Thinking about what caused the problem to occur in the first place brings awareness to the root cause. Once you’ve identified the root cause, you can make the necessary changes to eliminate anything that could throw you off plan.

4. Prevention is better than cure

This leads on from the previous point. A lack of planning is one of the biggest reasons we begin building these negative feedback loops or habits.

If you know a certain food causes you to overeat, remove it from your house and don’t buy it.

If you find you slip up on your diet after a long day at work, don’t rely on your willpower , make sure you have a pre-made diet meal ready and waiting for you in the fridge so you can simply eat without overthinking. 

5. Accountability 

This is one of the main reasons many people hire a coach. As people, we are terrible at holding ourselves accountable. Knowing that you have to report back to someone will help keep you on track. Now, if you don’t want to hire a coach, you can assign a friend or family member to hold you accountable. This works just as well.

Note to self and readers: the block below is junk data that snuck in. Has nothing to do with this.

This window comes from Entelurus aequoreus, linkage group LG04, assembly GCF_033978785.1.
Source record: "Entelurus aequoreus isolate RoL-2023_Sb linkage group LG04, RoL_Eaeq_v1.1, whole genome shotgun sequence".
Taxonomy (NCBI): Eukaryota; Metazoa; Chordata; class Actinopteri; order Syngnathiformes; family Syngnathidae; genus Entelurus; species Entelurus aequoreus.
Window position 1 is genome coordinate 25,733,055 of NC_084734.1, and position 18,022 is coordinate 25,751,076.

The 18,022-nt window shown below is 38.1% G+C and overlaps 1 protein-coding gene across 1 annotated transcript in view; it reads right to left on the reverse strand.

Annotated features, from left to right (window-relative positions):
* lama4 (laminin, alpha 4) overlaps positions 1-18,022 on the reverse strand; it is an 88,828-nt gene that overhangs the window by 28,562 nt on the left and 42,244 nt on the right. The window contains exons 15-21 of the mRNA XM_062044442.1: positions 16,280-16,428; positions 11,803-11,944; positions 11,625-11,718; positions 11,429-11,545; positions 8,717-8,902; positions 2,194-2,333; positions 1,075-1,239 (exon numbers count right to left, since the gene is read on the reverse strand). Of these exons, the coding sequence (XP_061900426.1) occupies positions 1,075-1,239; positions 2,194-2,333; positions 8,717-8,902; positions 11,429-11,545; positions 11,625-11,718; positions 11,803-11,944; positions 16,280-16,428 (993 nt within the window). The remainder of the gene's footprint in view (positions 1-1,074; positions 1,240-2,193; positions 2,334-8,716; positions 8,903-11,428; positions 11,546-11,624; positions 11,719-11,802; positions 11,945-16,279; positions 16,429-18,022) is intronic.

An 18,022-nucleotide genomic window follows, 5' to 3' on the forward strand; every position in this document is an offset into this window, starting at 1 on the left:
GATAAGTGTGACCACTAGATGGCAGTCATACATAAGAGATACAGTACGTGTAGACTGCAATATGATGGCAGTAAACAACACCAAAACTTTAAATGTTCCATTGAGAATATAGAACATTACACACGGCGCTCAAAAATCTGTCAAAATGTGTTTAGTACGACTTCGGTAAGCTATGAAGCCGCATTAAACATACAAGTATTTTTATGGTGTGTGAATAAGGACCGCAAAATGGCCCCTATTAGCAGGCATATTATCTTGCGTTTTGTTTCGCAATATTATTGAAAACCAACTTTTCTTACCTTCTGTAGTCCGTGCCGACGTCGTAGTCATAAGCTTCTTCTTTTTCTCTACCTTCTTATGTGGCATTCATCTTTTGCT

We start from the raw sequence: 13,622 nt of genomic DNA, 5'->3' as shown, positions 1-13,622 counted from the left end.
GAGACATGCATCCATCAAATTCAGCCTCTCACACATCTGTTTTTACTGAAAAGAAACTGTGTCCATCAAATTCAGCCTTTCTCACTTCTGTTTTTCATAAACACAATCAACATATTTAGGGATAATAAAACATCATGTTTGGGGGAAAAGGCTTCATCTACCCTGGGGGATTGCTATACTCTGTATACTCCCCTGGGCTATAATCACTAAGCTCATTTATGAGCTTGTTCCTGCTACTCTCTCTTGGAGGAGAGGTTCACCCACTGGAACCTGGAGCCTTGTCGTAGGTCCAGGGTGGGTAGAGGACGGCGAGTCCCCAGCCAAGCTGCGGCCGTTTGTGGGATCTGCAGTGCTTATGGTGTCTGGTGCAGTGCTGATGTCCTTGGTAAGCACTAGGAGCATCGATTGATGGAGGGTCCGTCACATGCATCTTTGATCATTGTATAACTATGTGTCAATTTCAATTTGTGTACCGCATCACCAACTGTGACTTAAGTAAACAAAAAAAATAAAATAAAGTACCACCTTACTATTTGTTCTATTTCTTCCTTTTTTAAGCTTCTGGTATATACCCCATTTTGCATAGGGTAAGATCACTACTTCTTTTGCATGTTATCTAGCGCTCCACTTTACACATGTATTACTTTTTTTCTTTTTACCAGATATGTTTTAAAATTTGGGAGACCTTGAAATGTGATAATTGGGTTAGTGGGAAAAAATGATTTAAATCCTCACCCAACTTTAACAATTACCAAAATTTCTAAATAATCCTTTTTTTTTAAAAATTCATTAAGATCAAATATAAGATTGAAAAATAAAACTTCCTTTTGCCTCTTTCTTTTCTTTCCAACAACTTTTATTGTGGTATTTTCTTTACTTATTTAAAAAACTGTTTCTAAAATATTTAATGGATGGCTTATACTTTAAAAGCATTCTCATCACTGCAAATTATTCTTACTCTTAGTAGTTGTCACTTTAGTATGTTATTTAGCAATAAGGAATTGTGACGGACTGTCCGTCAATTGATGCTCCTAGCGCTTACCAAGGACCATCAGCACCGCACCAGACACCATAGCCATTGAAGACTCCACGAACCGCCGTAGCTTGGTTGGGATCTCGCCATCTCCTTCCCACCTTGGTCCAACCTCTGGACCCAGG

In Closing

I totally get that in our fast paced, perfectionist culture why fucking up has gotten such a bad rap.

But, the irony is that the more you try not to fuck up, the more you will fuck up.

Missed one workout ? Does it really matter amongst the hundreds, if not thousands of workouts you will have in your life.

Overate one day ? Are those few hundred calories really going to stop you losing fat in the context of your whole diet?

Putting things into perspective like this really helps you move forward and not dwell on one isolated incident. No one got fat because they overate by a few hundred calories in a single day, and no one shrivelled away to nothing because they didn’t go to the gym for one or two days.

Start embracing and mastering the art of the fuck up.

You’ll be better off for it.